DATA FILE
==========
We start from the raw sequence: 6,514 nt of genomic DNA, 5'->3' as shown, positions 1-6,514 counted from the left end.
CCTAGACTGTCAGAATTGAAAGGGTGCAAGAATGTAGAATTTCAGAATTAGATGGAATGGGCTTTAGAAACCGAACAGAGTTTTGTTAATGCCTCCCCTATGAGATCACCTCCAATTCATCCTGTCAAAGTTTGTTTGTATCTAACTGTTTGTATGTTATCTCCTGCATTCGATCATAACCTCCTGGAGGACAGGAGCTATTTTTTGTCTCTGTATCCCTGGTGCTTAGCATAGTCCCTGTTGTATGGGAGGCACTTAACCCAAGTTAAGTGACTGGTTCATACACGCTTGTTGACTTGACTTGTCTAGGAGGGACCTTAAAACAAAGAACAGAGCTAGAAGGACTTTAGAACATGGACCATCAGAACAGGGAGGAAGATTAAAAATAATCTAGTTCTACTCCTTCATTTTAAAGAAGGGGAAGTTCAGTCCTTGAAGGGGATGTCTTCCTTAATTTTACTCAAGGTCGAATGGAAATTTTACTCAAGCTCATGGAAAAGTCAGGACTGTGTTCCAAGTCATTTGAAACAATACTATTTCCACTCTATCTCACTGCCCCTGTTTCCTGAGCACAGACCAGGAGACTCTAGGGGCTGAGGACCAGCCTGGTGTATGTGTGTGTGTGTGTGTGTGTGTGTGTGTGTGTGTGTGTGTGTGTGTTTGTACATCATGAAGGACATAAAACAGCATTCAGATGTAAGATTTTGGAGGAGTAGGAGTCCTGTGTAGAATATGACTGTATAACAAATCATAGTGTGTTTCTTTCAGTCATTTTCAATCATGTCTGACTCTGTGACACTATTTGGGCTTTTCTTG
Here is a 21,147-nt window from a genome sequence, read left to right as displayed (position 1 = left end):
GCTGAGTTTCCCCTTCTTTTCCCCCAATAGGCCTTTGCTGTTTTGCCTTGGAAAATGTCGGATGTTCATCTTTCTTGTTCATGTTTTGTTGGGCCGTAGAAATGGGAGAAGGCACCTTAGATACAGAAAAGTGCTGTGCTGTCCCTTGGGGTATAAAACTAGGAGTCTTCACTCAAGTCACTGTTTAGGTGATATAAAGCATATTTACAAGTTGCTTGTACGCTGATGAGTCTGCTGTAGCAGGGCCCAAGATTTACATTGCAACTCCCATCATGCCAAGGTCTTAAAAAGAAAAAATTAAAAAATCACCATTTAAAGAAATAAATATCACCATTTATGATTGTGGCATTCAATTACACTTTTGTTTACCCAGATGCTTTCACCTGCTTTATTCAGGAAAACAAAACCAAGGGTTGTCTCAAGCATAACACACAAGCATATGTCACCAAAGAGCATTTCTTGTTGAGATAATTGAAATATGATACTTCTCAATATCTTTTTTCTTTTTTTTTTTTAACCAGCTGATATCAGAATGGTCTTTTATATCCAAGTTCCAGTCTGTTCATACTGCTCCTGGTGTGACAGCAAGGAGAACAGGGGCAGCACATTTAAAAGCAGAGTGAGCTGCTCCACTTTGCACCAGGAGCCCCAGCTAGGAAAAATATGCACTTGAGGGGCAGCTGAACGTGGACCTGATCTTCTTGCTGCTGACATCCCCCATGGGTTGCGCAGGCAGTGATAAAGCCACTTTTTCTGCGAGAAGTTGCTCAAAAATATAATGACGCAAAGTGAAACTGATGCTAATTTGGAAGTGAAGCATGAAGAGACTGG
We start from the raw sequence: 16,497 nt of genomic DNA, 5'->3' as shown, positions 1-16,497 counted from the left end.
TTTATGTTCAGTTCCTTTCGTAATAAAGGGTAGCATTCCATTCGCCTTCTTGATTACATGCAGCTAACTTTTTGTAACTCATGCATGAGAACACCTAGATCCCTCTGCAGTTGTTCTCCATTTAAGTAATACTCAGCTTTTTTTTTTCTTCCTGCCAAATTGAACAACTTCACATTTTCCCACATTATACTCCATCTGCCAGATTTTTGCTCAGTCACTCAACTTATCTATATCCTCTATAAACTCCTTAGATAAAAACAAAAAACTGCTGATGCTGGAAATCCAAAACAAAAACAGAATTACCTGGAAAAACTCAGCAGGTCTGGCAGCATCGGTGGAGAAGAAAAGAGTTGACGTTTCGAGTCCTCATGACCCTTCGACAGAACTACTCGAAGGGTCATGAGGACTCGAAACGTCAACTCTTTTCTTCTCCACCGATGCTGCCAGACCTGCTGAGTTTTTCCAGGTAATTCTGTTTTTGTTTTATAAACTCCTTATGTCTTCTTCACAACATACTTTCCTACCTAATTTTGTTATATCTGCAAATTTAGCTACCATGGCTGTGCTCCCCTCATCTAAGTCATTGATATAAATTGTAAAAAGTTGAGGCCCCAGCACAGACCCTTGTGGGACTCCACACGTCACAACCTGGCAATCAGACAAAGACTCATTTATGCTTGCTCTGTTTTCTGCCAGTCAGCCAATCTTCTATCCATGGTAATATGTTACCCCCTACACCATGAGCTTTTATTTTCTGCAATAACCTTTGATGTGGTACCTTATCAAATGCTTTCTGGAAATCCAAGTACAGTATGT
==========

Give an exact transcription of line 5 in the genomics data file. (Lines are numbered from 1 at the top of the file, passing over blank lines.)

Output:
We start from the raw sequence: 16,497 nt of genomic DNA, 5'->3' as shown, positions 1-16,497 counted from the left end.